It’s D-day this month for landlords as form July 1st a landlord who had not installed ceiling and floor insulation where reasonably practicable would be in breach of the Residential Tenancies Act (RTA) and could face damages of up to $4000 at the Tenancy Tribunal. This will be welcomed new for many renters who have been calling on these changes, with the topic of un-insulated rentals and poor heating being a hot topic in recent years, and especially around election time. Poor housing conditions, especially in cities that are made of primarily older homes, has been an local issue as well with many tenants suggesting that landlords are only meeting the bare minimum.
Landlords had had three years to carry out the required work, and Tenancy Services had been providing landlords with information and reminders about the insulation deadline since the law was changed in 2016. According to Tenancy Services landlords who have not properly insulate their properties will be dealt with on a “worst case” basis, because it will be impossible to track them all down – but many tenants could take their landlords to the tribunal in some cases to bring them to light.
For those who may be looking to purchase property and build an investment portfolio, this is now a pretty important factor to consider. The tribunal has stated that any landlord who was taking on a new rental property would need to ensure that it was insulated as required by tenancy law.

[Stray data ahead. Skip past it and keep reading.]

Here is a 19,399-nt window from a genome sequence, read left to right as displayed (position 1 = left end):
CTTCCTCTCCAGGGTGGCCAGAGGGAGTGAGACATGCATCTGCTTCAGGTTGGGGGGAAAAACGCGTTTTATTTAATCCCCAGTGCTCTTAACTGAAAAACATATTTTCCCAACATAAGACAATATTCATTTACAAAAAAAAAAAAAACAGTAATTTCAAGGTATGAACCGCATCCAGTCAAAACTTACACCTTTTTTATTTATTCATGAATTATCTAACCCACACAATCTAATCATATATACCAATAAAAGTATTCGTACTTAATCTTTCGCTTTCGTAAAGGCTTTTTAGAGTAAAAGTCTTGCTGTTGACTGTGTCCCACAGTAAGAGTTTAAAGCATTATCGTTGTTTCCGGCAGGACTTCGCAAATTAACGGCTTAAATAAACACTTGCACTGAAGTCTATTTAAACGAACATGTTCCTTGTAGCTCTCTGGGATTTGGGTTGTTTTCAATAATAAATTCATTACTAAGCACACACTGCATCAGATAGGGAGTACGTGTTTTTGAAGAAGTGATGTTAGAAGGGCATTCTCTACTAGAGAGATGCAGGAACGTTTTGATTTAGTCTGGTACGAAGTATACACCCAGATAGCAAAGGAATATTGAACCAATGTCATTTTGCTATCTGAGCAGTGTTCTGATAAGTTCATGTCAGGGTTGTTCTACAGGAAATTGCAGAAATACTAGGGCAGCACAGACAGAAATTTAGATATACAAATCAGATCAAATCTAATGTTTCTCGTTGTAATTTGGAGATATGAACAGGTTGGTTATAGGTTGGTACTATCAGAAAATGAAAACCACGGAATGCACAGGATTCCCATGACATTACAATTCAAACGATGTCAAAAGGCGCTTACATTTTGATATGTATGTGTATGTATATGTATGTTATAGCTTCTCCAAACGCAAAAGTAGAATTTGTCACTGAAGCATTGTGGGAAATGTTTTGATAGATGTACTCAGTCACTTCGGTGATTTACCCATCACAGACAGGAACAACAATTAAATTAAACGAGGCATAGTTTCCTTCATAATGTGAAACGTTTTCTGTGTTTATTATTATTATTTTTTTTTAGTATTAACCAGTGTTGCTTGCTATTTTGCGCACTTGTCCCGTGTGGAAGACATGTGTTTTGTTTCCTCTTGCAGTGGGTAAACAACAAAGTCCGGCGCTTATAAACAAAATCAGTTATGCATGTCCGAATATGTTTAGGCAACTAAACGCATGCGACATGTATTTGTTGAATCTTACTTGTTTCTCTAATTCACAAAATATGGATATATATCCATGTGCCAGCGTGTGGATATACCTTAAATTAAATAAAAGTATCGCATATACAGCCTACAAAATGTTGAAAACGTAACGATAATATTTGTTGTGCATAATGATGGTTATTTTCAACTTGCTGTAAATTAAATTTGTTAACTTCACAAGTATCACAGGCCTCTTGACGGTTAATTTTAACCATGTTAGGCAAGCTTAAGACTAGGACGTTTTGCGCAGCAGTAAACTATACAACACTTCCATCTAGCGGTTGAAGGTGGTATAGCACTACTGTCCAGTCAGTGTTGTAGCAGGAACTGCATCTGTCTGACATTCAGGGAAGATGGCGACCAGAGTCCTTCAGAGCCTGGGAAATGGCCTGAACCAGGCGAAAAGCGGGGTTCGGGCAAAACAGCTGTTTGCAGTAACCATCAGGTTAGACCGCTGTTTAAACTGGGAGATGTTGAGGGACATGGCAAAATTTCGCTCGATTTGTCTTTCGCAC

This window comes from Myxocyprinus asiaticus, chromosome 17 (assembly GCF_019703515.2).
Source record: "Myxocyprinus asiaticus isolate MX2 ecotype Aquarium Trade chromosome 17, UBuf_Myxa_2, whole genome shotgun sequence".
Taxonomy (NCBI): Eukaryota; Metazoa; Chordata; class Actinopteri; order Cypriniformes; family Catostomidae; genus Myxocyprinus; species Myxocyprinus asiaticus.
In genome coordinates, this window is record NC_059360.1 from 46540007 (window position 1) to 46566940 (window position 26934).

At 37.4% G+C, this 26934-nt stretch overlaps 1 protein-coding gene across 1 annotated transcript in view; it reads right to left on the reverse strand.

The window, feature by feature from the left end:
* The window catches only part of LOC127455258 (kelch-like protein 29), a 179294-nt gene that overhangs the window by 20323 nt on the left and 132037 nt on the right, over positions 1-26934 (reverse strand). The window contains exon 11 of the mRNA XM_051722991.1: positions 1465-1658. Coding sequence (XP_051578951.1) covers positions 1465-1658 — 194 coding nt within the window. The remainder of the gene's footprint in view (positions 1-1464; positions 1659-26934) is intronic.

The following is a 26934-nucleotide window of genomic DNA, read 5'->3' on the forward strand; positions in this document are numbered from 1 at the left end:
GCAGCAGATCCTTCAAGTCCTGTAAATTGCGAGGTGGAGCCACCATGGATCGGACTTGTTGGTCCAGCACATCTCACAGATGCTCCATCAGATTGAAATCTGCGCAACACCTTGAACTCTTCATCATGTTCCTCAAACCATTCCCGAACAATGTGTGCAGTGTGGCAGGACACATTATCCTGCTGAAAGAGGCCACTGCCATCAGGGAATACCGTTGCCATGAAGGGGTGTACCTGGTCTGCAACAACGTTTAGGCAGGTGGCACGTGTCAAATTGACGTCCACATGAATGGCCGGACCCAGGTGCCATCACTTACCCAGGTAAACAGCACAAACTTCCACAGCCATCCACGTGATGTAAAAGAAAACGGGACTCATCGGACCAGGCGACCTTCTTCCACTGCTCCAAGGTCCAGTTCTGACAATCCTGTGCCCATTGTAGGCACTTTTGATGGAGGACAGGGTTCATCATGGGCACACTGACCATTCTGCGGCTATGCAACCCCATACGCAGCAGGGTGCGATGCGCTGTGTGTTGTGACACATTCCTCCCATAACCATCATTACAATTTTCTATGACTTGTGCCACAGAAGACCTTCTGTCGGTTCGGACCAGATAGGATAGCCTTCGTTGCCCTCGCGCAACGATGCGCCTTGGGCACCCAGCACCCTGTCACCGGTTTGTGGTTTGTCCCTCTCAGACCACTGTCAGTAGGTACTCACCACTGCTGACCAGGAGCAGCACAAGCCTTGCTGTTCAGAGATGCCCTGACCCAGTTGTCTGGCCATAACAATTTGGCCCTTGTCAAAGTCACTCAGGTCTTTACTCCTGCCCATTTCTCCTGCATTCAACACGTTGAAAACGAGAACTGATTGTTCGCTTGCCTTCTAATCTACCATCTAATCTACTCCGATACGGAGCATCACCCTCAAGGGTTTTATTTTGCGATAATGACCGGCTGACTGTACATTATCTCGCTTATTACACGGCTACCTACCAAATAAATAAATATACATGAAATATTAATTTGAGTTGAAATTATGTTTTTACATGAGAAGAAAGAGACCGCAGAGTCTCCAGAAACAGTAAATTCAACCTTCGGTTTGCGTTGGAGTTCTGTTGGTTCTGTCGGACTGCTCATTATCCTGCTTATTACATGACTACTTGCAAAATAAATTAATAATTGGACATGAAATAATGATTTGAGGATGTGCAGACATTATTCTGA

In a addition to this, there could be more changes on the horizon for landlords, as former Housing Minister Phil Twyford announced a batch of new requirements that are part of the Government’s healthy homes standards. These include rules that will require every rental home in New Zealand to have a heater in the living room and an extractor fan in the kitchen and bathroom.
From mid-2021, all rental homes will be required by law to have a heater that can heat a main living area to 18C. Kitchens and bathrooms will have to have extraction fans or range hoods and, where rental homes have an enclosed subfloor space, property owners will need to install a ground moisture barrier to stop moisture rising into the home.
Twyford said the new rules were some of the “most important public health changes the Government could make”. This has followed years of complaints from renters who have suffered from damp/cold homes and inadequate heating sources.